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Abadesi Osunsade

It was summer 2009 and I was a fresh economics graduate from the London School of Economics working at the Financial Times as an editorial intern. My final degree score averaged 69, one mark shy of a distinction. But after all the trials and tribulations of a challenging undergraduate course I was ecstatic to have come out of it alive, let alone with a merit. As I stood in the offices of one of the most famous and respected newspapers in the world, all around me the foundations of capitalism

I finally made it to Blavity’s AfroTech conference in Silicon Valley last month thanks to Product Hunt & AngelList sponsoring me. Here’s what I learned while I was there: 1. Feeling included leads to high levels of self-belief and inspiration. Feeling like an outsider in the industry has been a common theme in my career. It’s what has led me to obsess over making the industry more representative of wider society and of course feel more inclusive. AfroTech represents something like a pilgrimage for me as a techie. It was the

Today marks my one year anniversary working at Product Hunt. These are five things I’ve learned that I hope will help you grow in your career. Going from full-time founder to side hustler doesn’t mean you’ve failed —in fact, it could help your business When Emily and Ryan first started talking to me about joining the community team they both agreed that Hustle Crew could remain a priority in my life. Ryan explicitly said he wanted to increase the number of women makers in the Product Hunt community and that Hustle Crew

“You can’t be what you can’t see,” Marie Wilson aptly put it. I started Hustle Crew to advance the careers of women and other underrepresented groups in tech. I wanted to build a community of talented, ambitious individuals where we could share vital information with one another to accelerate our progress in tech. The first Hustle Crew workshop consisted of six women in a room while my friend Natalie and I shared tactics from the draft of my book — a manual for any woman in tech who wants to

I was recently invited to Oxford University’s Internet Institute to speak to masters, MBA and MPA students about my book Dream Big. Hustle Hard., sharing advice on how to succeed in tech’s competitive landscape in spite of the well-publicised obstacles around inclusion. Unlike the students in the room — a diverse group of men and women spanning many ages, ethnicities, and disciplines — when I graduated from university the invisible barriers that hinder career progression was not known to me. Nor were they being discussed in public forums like newspapers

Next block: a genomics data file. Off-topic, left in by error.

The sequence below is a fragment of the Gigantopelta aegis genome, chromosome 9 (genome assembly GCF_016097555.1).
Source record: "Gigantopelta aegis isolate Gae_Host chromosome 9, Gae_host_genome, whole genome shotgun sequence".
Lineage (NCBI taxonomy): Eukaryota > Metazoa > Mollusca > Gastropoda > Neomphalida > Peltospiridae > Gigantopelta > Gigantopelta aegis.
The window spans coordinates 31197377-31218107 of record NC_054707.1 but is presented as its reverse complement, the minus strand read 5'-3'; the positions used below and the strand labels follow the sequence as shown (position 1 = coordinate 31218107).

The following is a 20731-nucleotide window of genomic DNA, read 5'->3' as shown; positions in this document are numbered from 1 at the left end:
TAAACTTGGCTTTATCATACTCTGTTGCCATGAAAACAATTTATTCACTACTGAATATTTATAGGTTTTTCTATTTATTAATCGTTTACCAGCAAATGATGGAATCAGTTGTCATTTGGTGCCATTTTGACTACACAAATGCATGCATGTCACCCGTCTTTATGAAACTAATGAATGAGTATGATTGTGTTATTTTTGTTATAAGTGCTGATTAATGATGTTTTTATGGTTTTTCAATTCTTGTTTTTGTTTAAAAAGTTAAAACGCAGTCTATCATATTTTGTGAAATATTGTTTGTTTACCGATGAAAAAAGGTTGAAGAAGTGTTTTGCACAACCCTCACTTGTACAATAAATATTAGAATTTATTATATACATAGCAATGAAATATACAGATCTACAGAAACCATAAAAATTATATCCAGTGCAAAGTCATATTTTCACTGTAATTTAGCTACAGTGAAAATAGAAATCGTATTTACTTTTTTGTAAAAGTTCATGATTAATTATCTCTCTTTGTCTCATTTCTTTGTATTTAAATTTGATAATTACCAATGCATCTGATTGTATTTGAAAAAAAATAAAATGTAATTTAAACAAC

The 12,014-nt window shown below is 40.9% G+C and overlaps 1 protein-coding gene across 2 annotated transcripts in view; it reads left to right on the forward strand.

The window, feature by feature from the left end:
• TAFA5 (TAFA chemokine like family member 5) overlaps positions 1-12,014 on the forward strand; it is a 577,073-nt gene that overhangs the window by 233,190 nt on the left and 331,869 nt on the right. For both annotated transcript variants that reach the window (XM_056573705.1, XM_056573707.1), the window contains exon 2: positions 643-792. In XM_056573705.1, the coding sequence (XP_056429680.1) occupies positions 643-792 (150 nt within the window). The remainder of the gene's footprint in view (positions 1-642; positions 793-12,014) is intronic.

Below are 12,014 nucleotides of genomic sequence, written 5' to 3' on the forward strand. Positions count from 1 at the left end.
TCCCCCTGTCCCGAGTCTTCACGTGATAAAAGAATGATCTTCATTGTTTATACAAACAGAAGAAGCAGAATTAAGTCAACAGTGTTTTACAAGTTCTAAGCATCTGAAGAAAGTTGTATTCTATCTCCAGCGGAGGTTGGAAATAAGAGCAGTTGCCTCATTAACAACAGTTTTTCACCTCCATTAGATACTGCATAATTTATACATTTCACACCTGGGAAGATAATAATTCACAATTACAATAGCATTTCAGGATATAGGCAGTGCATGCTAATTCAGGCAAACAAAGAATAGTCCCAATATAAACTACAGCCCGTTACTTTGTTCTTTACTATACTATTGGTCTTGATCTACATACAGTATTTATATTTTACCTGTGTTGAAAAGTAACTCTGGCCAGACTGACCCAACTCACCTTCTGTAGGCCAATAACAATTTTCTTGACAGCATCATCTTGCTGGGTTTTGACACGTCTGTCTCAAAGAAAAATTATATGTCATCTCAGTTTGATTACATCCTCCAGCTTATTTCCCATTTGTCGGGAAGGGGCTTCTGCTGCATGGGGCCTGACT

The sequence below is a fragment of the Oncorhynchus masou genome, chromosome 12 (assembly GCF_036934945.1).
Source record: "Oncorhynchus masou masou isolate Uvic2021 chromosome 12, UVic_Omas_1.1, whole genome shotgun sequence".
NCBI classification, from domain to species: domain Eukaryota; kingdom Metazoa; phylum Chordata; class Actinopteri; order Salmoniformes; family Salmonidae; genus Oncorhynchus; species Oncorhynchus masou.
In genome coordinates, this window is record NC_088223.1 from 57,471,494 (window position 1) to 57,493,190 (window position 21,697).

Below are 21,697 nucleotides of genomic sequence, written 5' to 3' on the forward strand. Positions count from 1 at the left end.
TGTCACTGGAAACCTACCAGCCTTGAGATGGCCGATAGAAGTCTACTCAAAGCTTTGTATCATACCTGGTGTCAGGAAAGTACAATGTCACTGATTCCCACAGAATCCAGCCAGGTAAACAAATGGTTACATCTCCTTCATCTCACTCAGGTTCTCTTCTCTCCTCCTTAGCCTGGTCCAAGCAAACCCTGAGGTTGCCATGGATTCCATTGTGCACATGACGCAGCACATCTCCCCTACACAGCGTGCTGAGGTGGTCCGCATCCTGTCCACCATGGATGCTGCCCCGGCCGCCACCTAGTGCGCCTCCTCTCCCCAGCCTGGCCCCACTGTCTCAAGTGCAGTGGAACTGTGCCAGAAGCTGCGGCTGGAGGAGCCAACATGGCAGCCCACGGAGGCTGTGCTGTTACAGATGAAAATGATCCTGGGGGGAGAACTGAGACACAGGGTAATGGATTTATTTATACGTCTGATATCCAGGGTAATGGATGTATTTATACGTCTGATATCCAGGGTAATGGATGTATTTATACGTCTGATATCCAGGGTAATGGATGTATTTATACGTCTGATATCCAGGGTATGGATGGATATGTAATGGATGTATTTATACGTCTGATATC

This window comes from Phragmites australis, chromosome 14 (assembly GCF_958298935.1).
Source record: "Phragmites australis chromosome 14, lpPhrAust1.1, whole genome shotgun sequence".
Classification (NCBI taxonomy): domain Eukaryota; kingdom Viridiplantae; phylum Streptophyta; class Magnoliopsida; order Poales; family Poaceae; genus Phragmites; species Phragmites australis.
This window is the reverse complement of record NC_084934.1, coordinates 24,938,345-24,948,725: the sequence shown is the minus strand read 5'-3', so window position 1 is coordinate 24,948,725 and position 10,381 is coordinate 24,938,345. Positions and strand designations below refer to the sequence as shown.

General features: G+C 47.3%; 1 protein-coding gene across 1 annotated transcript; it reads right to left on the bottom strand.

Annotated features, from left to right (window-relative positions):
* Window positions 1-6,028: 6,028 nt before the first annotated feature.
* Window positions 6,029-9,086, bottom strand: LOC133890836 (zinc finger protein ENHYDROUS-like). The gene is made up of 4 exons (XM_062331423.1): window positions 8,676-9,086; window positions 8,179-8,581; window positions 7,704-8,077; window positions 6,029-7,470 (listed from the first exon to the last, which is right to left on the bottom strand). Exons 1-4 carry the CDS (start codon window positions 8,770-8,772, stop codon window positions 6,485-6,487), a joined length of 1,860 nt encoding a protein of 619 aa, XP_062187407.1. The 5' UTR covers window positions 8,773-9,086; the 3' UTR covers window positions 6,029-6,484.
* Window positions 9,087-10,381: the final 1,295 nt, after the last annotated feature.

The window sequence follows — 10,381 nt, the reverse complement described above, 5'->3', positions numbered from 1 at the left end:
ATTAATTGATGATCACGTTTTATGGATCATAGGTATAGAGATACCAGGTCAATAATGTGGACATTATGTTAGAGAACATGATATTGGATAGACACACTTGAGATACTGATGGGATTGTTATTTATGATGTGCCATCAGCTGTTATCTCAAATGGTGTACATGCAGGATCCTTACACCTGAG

If you told me at the start of 2018 that by September I’d find myself sitting in the London Mayor’s office at City Hall recommending policy changes for greater tech inclusion I would have said, “I wish!” And yet last Wednesday, alongside 25 other black women founders in London tech’s scene, I sat at a roundtable discussion with Deputy Mayor of London Rajesh Agrawal, Leapand London & Partners. Our objective? To outline actions to ensure black women entrepreneurs are not excluded from initiatives that support startups and scale-ups in London.

At the beginning of my career, the word underrepresented wasn’t in my vocabulary. It was summer 2009, and I was a fresh London School of Economics graduate rushing around the Financial Times offices as an editorial intern. As I walked around the newsroom on my very first day, I noticed there were hardly any people that looked like me around. There were few people of color. There weren’t even that many women. Almost everyone was a posh white guy; it was intimidating but unsurprising. All my experiences of London’s corporate

“I love tech, but I’m not a techie” is a phrase I’ve heard from countless people, particularly women, since starting Hustle Crew in 2016. I shake my head every time because even though I have worked in tech for almost a decade at giants like Amazon and Groupon, I never once wrote a line of code in any of those roles. What does it mean to be techie anyway? I found myself in summer 2016 unemployed with no next move planned. I quit my job in a London based startup

What comes to mind when you hear the word mentor? If you’re a Star Wars fan like me, you might think of Yoda. Or maybe you’re thinking of that special person who’s guided all your big career decisions in life. Maybe having a mentor is a concept that’s still intangible. They might be an all-knowing, super helpful person who could solve all your job issues with a silver bullet if only you could find them. After years of doing mentorship while working at companies like Amazon, Groupon and HotelTonight and

When it comes to fostering diversity and inclusion in your company, either go hard or go home. Seriously. You can’t do light touch diversity and inclusion. It’s not a box to tick, a “nice to have”, or something you can dip in and out of. It requires long-term commitment and a significant investment of your resources. After all, what thing worth having comes easy in this world? I won’t bore you with the overwhelming data on diversity’s positive impact on profitability, McKinsey among a number of other reputable firms have

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